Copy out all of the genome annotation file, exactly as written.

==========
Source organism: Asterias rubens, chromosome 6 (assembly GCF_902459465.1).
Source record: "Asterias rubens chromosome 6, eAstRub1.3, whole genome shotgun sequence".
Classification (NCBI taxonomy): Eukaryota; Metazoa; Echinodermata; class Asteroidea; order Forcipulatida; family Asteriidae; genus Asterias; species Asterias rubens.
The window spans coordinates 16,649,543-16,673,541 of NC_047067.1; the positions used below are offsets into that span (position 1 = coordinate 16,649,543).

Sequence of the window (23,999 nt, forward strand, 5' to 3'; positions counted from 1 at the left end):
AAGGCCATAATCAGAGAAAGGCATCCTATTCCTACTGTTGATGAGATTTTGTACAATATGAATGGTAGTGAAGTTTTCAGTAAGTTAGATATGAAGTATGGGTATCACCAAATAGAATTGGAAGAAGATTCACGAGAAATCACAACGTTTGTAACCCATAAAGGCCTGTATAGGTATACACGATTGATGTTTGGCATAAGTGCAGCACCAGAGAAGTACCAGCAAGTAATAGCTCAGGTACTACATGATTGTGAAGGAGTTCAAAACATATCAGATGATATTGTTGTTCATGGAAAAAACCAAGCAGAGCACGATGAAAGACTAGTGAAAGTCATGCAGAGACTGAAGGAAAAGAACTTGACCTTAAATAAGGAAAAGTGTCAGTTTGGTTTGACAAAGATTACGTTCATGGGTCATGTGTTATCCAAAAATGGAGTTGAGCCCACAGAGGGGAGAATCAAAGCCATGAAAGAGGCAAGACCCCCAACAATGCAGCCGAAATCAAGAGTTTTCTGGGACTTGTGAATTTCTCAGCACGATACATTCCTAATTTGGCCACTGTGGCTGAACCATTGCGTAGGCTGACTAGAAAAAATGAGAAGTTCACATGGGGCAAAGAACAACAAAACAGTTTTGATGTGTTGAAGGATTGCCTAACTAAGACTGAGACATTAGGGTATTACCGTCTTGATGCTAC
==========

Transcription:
Source organism: Asterias rubens, chromosome 6 (assembly GCF_902459465.1).
Source record: "Asterias rubens chromosome 6, eAstRub1.3, whole genome shotgun sequence".
Classification (NCBI taxonomy): Eukaryota; Metazoa; Echinodermata; class Asteroidea; order Forcipulatida; family Asteriidae; genus Asterias; species Asterias rubens.
The window spans coordinates 16,649,543-16,673,541 of NC_047067.1; the positions used below are offsets into that span (position 1 = coordinate 16,649,543).

Sequence of the window (23,999 nt, forward strand, 5' to 3'; positions counted from 1 at the left end):
AAGGCCATAATCAGAGAAAGGCATCCTATTCCTACTGTTGATGAGATTTTGTACAATATGAATGGTAGTGAAGTTTTCAGTAAGTTAGATATGAAGTATGGGTATCACCAAATAGAATTGGAAGAAGATTCACGAGAAATCACAACGTTTGTAACCCATAAAGGCCTGTATAGGTATACACGATTGATGTTTGGCATAAGTGCAGCACCAGAGAAGTACCAGCAAGTAATAGCTCAGGTACTACATGATTGTGAAGGAGTTCAAAACATATCAGATGATATTGTTGTTCATGGAAAAAACCAAGCAGAGCACGATGAAAGACTAGTGAAAGTCATGCAGAGACTGAAGGAAAAGAACTTGACCTTAAATAAGGAAAAGTGTCAGTTTGGTTTGACAAAGATTACGTTCATGGGTCATGTGTTATCCAAAAATGGAGTTGAGCCCACAGAGGGGAGAATCAAAGCCATGAAAGAGGCAAGACCCCCAACAATGCAGCCGAAATCAAGAGTTTTCTGGGACTTGTGAATTTCTCAGCACGATACATTCCTAATTTGGCCACTGTGGCTGAACCATTGCGTAGGCTGACTAGAAAAAATGAGAAGTTCACATGGGGCAAAGAACAACAAAACAGTTTTGATGTGTTGAAGGATTGCCTAACTAAGACTGAGACATTAGGGTATTACCGTCTTGATGCTAC